Link to Pubmed [PMID] – 25887595
Link to DOI – 10.1186/s12865-015-0078-z
BMC Immunol. 2015 Mar; 16(): 14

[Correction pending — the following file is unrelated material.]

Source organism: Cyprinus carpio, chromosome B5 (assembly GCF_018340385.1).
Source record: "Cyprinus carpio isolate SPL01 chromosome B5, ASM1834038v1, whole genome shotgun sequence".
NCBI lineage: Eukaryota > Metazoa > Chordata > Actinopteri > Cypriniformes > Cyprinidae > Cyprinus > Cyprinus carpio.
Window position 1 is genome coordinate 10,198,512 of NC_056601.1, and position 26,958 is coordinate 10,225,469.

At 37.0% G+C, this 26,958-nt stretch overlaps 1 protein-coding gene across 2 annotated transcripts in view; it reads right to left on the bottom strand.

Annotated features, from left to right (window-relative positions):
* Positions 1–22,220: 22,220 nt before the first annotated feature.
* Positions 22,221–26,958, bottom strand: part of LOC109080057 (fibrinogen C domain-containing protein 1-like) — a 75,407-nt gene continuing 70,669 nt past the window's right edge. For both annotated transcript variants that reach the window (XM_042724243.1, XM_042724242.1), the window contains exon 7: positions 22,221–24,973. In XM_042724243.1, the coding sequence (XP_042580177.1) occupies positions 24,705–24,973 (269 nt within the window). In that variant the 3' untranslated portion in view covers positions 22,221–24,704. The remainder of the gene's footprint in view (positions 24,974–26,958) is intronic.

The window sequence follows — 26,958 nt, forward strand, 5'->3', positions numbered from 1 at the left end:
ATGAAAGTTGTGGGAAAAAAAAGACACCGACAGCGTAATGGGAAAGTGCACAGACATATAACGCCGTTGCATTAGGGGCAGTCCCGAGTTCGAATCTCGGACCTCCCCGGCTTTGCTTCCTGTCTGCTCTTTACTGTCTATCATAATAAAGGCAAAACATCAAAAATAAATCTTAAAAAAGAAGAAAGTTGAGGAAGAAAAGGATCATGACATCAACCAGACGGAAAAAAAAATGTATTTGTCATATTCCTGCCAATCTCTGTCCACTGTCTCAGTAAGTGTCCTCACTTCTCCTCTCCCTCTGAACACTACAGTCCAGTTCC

Malaria remains a major worldwide public health problem with ~207 million cases and ~627,000 deaths per year, mainly affecting children under five years of age in Africa. Recent efforts at elaborating a genetic architecture of malaria have focused on severe malaria, leading to the identification of two new genes and confirmation of previously known variants in HBB, ABO and G6PD, by exploring the whole human genome in genome-wide association (GWA) studies. Molecular pathways controlling phenotypes representing effectiveness of host immunity, notably parasitemia and IgG levels, are of particular interest given the current lack of an efficacious vaccine and the need for new treatment options.We propose a global causal framework of malaria phenotypes implicating progression from the initial infection with Plasmodium spp. to the development of the infection through liver and blood-stage multiplication cycles (parasitemia as a quantitative trait), to clinical malaria attack, and finally to severe malaria. Genetic polymorphism may control any of these stages, such that preceding stages act as mediators of subsequent stages. A biomarker of humoral immunity, IgG levels, can also be integrated into the framework, potentially mediating the impact of polymorphism by limiting parasitemia levels. Current knowledge of the genetic basis of parasitemia levels and IgG levels is reviewed through key examples including the hemoglobinopathies, showing that the protective effect of HBB variants on malaria clinical phenotypes may partially be mediated through parasitemia and cytophilic IgG levels. Another example is the IgG receptor FcγRIIa, encoded by FCGR2A, such that H131 homozygotes displayed higher IgG2 levels and were protective against high parasitemia and onset of malaria symptoms as shown in a causal diagram.We thus underline the value of parasitemia and IgG levels as phenotypes in the understanding of the human genetic architecture of malaria, and the need for applying GWA approaches to these phenotypes.